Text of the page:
Things are more than a little bit tense in our house at the moment. The reason? We’re on Ofsted watch – waiting for the call that could change everything. Continue reading Ofsted Watch: A House on the Edge
Wellbeing can be defined as being comfortable, healthy or happy – and for many schools, they’re getting this massively wrong with piecemeal pleasantries that masquerade as positive approaches to wellbeing instead of genuine care for their staff. The term ‘wellbeing’ … Continue reading Let’s Talk About Wellbeing: How Schools Get it Wrong
Penny talks us through using her idea of a ‘happy place’ when things get tough. Continue reading Wellbeing: Where’s Your Happy Place?
Imagine the scenario: your colleague in the classroom next to you has been noticeably quieter recently. They have stopped going to the staff room for lunch, isolating themselves in their classroom and often working late into the evening. Far from … Continue reading Wellbeing: Spotting the Signs
While a greater focus and need for mental health provisions has obviously become increasingly prominent in recent years, we ask whether or not steps could be made to make mental health provisions for teachers, especially NQTs having a rough time, … Continue reading Teacher Mental Health: Reactive, not Proactive
If someone is speaking to you about their mental health, there are some key actions you can make to show that you are listening attentively. Listen more than you speak This gives the person the opportunity to share their feelings … Continue reading How to Talk to Someone about Their Mental Health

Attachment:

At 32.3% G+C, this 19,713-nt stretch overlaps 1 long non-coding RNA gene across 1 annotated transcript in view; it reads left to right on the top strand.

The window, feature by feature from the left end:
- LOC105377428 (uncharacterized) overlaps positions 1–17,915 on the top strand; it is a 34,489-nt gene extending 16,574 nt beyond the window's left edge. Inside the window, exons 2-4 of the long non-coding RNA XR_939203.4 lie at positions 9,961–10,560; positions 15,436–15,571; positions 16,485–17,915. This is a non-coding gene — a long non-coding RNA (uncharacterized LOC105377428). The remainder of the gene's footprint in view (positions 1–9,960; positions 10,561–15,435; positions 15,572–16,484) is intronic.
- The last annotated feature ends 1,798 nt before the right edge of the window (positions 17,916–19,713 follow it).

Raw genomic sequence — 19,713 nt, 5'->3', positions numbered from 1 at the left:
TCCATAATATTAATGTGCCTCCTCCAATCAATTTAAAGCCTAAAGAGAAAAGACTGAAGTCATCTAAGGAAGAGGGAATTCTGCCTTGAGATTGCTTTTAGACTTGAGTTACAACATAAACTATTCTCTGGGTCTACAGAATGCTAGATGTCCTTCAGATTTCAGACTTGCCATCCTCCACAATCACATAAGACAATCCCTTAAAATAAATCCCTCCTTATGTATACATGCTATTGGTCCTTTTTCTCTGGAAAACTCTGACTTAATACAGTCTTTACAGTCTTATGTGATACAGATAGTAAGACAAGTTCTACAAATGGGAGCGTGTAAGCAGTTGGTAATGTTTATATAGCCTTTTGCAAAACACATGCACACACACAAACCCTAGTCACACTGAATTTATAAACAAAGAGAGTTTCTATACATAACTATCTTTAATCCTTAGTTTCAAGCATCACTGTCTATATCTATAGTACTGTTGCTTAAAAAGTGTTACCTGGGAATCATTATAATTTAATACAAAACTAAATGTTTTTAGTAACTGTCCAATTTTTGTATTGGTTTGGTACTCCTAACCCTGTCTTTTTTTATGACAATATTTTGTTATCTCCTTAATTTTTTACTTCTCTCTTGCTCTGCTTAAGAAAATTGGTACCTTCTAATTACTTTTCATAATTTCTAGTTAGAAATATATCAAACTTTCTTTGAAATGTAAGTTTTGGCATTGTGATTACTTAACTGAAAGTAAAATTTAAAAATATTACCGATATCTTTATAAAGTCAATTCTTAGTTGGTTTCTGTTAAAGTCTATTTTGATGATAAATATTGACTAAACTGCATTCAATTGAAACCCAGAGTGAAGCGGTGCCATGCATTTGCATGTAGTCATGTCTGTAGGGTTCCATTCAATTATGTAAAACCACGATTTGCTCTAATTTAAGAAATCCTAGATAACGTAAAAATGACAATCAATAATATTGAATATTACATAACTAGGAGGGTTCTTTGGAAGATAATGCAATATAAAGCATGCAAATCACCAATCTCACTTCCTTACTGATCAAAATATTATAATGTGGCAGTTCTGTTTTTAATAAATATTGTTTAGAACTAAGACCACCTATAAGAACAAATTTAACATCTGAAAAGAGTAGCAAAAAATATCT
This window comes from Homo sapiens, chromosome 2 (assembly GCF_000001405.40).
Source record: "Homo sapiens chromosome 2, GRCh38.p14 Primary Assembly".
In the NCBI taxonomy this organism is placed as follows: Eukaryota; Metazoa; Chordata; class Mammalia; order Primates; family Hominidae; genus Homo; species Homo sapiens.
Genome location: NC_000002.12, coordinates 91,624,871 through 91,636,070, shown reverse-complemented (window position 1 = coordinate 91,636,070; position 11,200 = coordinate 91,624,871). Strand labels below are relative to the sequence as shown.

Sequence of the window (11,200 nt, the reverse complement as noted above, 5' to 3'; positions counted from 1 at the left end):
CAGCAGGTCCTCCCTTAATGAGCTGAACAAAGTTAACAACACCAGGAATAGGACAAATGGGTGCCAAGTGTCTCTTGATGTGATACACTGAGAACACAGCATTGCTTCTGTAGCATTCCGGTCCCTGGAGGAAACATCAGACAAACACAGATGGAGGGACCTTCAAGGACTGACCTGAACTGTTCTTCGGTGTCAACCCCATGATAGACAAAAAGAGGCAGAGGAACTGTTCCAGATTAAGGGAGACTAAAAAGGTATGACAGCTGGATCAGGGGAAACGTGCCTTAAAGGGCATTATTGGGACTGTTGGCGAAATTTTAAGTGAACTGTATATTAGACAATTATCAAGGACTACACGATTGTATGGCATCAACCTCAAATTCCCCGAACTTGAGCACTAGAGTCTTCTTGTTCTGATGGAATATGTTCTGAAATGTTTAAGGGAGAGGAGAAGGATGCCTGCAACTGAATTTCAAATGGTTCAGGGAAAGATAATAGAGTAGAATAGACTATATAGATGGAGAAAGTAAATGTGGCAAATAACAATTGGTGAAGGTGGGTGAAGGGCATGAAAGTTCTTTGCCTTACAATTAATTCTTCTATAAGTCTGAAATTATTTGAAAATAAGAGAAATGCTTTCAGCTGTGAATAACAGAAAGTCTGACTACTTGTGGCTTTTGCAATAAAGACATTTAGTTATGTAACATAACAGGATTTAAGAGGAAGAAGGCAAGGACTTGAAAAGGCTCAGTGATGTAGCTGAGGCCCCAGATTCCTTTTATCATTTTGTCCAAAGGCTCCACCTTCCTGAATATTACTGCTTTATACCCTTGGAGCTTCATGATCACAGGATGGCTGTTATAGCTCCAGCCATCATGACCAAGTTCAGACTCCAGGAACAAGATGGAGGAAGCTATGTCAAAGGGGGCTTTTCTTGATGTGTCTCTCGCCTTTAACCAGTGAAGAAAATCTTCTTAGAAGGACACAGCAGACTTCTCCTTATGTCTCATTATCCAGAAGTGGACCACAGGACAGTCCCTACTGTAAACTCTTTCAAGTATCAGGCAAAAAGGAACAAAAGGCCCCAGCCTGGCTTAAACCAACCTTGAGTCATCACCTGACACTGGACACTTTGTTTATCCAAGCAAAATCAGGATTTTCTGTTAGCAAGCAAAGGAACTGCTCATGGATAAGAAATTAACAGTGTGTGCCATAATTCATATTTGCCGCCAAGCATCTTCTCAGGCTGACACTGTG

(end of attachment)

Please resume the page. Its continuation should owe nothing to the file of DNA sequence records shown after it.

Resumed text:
Next week marks Mental Health Awareness Week in the UK (Monday 13th to Sunday 19th May) and it’s important to recognise what you can do to support the mental health of those around you regardless of what they’re going through. … Continue reading Mental Health Awareness Week: 7 Things You Can Do
Debi offers her advice for parents and teachers who’re worried about young people forming new relationships. Debi draws on her many years of experience as a pastoral manager and teacher in secondary schools in East Kent. In this instance, the advice … Continue reading Can You Spot a Child in an Abusive Relationship?
There’s probably not a teacher out there who hasn’t had that conversation. The one where you’re being introduced to someone for the first time and they ask what you do. You tell them you’re a teacher, and they smile, nod and say something along the lines of, ‘How rewarding. Knowing that you’re shaping future generations. It must be great to share your knowledge with young people.’ And it is. Mostly. Of course, I’d be lying if I said there weren’t days when I’d rather poke out my eyes with a blunt stick than stand in front of a class, but … Continue reading Teaching: A Two-Way Street
Imagine the scene: you encounter a pupil, weeping in the playground. You go up and ask them what’s wrong, and they tell you they’re struggling with their homework. It’s all too much. They can’t cope. Or, you become worried about a student in your form who is looking increasingly dishevelled, and constantly exhausted. They’re not sleeping, they tell you. They can’t. They’re too stressed about their exams. Or, you discover that a student in your class is skipping lunch. Every day. Not because they’ve no appetite, but because they want to fit in half an hour of revision in the … Continue reading Wellbeing: Practise What You Teach